Clemens certainly took it to another level by lying to Congress. But as Lynn Westmoreland of Georgia, another Republican member of the committee pointed out that day, "If we called everyone in sports accused of using steroids before this committee, we'd have to shut this place down. That's not our role in this process, and I hope this show trial teaches us that very important lesson."
Unless Clemens gets smart and decides to cut his losses, there's going to be another, even more expensive show trial, this time in federal court. Even if the government wins on every count, the public interest is hardly served by providing three squares and a scratchy new home uniform to a millionaire ballplayer.
What prosecutors should do instead is offer Clemens a plea deal he can't resist, but make it prohibitively expensive. We came up with a proposal two weeks after his appearance before Congress, right around the time committee members called in the FBI to sort out the "he-said, he-said" testimony.
Let some government accountant come up with a spreadsheet breaking out how much of Clemens' earnings can be tied to his use of performance-enhancers. Then double it, plow the money back into testing, research and a smart ad campaign against PED use, and include a few hundred hours of community service.
Clemens isn't the first ballplayer to lie, nor will he be the last. But the most efficient way to get the truth out is turning him into a cautionary tale about how much cheaper it turns out to be sooner rather than later.
Jim Litke is a national sports columnist for The Associated Press. Write to him at jlitke(at)ap.org
By Michael P. Orsi
Edward Snowden should declare his patriotism in court
- Citing 'unfair system,' Obama commutes sentences for 8 crack offenders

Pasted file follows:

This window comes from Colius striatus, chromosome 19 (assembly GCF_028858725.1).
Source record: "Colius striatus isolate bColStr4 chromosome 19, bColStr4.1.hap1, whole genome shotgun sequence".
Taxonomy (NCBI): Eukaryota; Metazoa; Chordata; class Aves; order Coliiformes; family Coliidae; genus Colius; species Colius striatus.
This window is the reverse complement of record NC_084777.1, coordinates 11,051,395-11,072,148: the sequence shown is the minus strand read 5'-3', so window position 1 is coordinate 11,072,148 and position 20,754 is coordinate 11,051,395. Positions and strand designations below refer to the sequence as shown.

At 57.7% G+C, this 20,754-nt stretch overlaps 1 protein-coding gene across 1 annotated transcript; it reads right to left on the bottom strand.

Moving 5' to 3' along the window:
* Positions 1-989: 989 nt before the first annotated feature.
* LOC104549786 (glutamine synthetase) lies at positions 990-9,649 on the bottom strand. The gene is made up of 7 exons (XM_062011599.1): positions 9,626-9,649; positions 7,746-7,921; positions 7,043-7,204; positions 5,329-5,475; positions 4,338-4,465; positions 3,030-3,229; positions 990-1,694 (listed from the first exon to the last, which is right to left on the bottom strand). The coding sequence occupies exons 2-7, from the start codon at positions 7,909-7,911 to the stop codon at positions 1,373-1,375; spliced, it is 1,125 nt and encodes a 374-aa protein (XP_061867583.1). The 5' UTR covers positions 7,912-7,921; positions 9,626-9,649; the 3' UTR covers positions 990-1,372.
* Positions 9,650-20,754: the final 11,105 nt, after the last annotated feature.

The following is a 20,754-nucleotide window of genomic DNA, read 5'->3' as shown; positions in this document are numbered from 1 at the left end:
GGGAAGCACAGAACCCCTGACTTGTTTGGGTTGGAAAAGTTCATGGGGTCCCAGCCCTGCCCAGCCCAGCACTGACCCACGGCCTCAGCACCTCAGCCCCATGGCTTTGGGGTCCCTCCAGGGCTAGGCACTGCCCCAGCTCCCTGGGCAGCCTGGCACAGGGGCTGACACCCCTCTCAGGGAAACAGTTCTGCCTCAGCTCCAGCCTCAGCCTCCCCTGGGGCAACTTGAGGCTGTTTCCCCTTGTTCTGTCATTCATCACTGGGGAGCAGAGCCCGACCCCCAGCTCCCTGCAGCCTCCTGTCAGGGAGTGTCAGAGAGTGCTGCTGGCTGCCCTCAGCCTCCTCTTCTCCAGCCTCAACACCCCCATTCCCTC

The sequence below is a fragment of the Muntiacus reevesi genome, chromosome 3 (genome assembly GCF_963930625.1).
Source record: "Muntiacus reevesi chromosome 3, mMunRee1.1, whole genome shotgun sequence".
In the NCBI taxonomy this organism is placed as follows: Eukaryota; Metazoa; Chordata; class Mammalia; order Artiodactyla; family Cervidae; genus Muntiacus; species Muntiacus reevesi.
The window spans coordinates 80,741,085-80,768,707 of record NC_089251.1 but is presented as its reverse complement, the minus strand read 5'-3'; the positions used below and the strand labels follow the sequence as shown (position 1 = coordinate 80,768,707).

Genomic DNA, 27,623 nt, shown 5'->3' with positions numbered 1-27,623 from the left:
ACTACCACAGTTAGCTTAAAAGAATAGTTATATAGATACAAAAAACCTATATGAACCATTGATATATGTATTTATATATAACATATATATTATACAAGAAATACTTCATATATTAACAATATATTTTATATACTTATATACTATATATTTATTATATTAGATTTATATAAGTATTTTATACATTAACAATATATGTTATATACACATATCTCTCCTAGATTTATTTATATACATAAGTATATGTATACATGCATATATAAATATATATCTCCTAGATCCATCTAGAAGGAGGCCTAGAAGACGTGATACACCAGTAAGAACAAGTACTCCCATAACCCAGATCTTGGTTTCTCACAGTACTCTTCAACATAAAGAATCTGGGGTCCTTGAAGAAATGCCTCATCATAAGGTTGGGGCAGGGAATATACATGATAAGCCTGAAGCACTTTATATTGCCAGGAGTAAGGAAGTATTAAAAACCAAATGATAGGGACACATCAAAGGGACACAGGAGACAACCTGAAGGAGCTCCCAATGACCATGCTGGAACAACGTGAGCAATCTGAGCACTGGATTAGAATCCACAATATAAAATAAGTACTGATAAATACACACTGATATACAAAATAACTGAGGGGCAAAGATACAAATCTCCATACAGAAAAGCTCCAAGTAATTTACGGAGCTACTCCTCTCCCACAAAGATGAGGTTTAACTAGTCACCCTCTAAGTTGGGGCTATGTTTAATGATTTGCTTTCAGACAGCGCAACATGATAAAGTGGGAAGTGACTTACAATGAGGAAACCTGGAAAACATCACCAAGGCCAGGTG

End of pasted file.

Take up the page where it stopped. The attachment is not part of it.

- Gov't wasted $30 billion on 'pillownauts,' crystal goblets -- buying human urine!
- Homeland Security helps smuggle illegal immigrant children into the U.S.
- Bill Gates: The Secret Santa disguised as a 'friendly fellow' on Reddit
- Obamacare 'pajamas boy' gets roundly mocked
- BOLTON: Nero in the White House
- Armed response, not restrictive gun laws, brought swift end to school shooting
- Duck Dynasty Phil Robertson suspended indefinitely for gay quip
- OBAMASCARE: Huge premium hikes rock employer-insured workers
- UHLER and FERRARA: Obamacare, the end of the progressive era
Independent voices from the The Washington Times Communities
Southern Fried Politics from the Lens of a Persian-American Millennial
All of the world’s problems, solved on your back porch
Paul Rondeau exposes the propaganda, media tricks, and government policies that undermine our families, faith, freedom…and even life itself
Implement these actionable tips, how-to’s and best practices in 10 minutes or less to leverage online communications and technology for brand, business and career development.
Top 10 handguns in the U.S.
Extraordinary day at Redskins Park
White House pets gone wild!
Let it snow